Bousta Beanie Kit

by Sarah Lake Upton in ,

I'm not really a hat knitter normally, but at the good natured prodding of my friend Sarah Hunt (@fibertrek) I finally caved and knit a Bousta Beanie. (For those who, like me, have been living under a rock all summer, Bousta Beanie is a free pattern designed by Gundrun Johnston to promote the 2017 Shetland Wool Week. Apparently everyone is knitting them, and I can see why). As she usually is when it comes to all matters knitting, Sarah is absolutely right and I loved knitting my Bousta Beanie so much that I further caved to Sarah's prodding and put together a kit.

I got so excited about making the kit that I haven't actually finished mine yet - appologies for the lack of blocking, end tucking, or pom pom) .

I got so excited about making the kit that I haven't actually finished mine yet - appologies for the lack of blocking, end tucking, or pom pom) .


The kit contains two, 110 yard skeins of 3-Ply Romney fingering weight, and one, 110 skein each of 3-Ply Straw's Farm Island Sheep fingering weight dyed with natural indigo in a light blue gradient and a more solid dark indigo colorway.





There is, of course, a kit bag.


The product link will go live this evening (Wednesday, September 13) at 5:00 PM.  I'm stuck traveling for my "day job" again next week, though thankfully only for a few days this time.  All orders placed by noon on Friday, September 15 will go out that day.  All order placed after that will have to wait until Friday September 21.

Fibertrek wool scout retreat

by Sarah Lake Upton in ,


In addition to hosting a podcast (FiberTrek, available on iTunes) and facilitating the introduction of designers, crafters, and yarn producers to each other and to knitters at large, my good friend Sarah Hunt puts on lovely, cozy, educational, yarn/knitting retreats in Maine.  In her podcasts and personal knitting she is interested in the relationship of wool, yarn, and knitting to landscape and a sense of place. For the last couple of years she has been bringing these ideas into focus during her Tidal Tours knitting retreats in collaboration with Jodi Clayton of One Lupin Fiber Arts, but even more exciting, this year she is also drawing on her background as a Maine Guide to bring interested knitters into the wilds of Maine.


From August 13-17 Sarah will be hosting the Wool Scout Knitting Retreat at Bradford Camps on Munsungan Lake, in Township 8-Range 10.  The camps may be reached by logging road, but a float plane is the recommended mode of transport.   Mary Jane Mucklestone will be holding classes in Fair Isle knitting (!!!!!!!)  Sarah will be teaching classes in starting fires with flint and steel, and also in working with rare and primitive breed wools,  Jani Estell of Star Croft Fibers will be leading a class in making Viking Chatelaines (an organizer for small tools)  and Igor Sikorsky will be teaching fly fishing and map and compass skills.  And, boat schedule willing, I will be there as well with my indigo pots, introducing interested folks to the magic of dyeing with natural indigo.  I am giddy to be included in such company, and also just really looking forward to getting to be part of the retreat.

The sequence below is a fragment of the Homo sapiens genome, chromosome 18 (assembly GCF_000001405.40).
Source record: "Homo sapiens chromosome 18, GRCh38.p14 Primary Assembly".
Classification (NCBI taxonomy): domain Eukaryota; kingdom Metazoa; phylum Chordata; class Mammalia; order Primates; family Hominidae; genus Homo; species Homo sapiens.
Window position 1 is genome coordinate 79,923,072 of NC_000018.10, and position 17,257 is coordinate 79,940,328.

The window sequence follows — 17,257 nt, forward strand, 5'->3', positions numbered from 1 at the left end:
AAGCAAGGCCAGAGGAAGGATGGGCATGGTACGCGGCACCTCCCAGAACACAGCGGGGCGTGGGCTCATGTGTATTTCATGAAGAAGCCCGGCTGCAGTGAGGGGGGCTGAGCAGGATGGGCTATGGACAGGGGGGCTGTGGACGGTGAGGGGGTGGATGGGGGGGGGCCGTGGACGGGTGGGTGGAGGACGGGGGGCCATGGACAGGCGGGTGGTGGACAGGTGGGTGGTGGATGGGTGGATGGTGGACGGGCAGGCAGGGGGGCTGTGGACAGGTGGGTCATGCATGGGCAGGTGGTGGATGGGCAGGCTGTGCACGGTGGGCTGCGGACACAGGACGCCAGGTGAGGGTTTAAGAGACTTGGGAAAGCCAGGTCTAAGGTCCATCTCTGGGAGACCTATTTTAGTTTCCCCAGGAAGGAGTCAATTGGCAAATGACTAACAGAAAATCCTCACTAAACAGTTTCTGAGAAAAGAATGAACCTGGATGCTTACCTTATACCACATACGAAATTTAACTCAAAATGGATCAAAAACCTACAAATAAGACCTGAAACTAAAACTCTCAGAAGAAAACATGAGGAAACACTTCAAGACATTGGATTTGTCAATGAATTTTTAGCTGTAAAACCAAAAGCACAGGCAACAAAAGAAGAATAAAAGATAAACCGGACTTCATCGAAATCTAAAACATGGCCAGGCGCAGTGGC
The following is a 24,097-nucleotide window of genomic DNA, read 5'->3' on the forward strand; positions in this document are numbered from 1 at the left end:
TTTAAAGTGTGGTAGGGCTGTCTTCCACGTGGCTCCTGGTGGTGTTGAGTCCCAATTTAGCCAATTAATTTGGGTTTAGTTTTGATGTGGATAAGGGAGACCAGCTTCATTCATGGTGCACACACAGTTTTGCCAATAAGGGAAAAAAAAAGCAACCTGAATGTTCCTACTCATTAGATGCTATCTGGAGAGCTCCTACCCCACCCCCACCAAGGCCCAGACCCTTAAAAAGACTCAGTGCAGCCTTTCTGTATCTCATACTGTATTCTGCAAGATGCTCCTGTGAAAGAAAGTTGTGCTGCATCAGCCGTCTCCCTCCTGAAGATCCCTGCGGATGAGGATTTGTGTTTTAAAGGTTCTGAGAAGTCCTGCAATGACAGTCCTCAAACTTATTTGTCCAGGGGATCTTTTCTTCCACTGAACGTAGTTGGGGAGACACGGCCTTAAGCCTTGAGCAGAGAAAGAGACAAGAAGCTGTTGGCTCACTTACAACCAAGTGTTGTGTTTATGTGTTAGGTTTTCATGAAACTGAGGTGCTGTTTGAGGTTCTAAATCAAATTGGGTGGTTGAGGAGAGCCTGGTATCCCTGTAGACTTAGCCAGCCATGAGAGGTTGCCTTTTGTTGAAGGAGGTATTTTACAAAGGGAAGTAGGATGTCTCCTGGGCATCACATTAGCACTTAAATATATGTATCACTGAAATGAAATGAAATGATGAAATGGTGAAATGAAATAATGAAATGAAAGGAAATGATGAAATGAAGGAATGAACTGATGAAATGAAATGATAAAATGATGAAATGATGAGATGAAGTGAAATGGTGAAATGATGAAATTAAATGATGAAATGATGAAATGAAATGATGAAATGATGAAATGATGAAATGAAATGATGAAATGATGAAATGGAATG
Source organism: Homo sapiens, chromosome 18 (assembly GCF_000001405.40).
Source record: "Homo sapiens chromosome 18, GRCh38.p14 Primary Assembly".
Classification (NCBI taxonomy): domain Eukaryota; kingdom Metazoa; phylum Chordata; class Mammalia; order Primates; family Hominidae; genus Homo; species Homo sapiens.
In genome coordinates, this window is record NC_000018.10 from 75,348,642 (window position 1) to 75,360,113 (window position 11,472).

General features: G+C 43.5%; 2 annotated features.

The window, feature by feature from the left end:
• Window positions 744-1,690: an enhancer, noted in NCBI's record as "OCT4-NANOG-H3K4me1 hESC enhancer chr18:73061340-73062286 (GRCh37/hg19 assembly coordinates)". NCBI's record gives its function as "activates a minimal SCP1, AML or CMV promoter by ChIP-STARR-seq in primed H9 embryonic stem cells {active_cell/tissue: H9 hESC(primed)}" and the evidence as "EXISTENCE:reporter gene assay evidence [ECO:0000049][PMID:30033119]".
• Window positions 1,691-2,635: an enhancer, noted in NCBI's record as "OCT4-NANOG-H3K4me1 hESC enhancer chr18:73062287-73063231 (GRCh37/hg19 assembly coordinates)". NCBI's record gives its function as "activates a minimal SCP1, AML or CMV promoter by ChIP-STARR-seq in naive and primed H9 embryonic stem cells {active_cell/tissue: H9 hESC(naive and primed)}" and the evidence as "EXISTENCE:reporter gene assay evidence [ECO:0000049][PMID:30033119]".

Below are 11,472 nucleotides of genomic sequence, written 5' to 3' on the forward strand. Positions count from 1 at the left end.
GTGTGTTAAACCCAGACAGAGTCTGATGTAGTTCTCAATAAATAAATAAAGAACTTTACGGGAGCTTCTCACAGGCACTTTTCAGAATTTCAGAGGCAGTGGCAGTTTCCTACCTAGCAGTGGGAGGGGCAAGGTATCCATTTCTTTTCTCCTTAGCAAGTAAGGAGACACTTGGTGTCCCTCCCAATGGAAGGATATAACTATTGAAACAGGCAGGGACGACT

For more information, and to register, go to

October Highlights

by Sarah Lake Upton in ,

So the election happened.  

This morning I find that I need to concentrate on all the positive things that happened in my creative world while I was home.  (On Monday I met the boat in Alameda, California, for our annual shipyard period; currently she is in dry dock).

As I mentioned in a previous post, the gansey yarn spun from the 2016 Coopworth fleeces from Buckwheat Blossom Farm in Wiscasset, Maine was there to great me when I arrived home, and the yarn is lovely.

Many people on the 2016 Coopworth Gansey yarn wait list were entranced by the yarn in its two undyed colors, but I did get to do some very satisfying dyeing:

From left to right; Light Gray (Undyed), North Atlantic (custom blue/green), Nordic Tug Green (custom green) Medium Blue, and Dark Gray/Brown (undyed).

From left to right; Light Gray (Undyed), North Atlantic (custom blue/green), Nordic Tug Green (custom green) Medium Blue, and Dark Gray/Brown (undyed).

I am still working through the wait list, but I ran out of time at home.  If you are still on the wait list and you haven't heard from me to talk about your yarn needs, fear not, I still have 2016 Coopworth Gansey yarn, I am just out of time at home.  I will be back in my yarn room in early January, and will be in touch to discuss individual orders. 


One of the highlights of my time home was getting to vend at the Highlands on the Fly knitting retreat at the New England Outdoor Center near Millinocket, Maine.  I had a lovely time catching up with knitters I met there in years past (I missed last year because of my boat schedule) and meeting new knitters.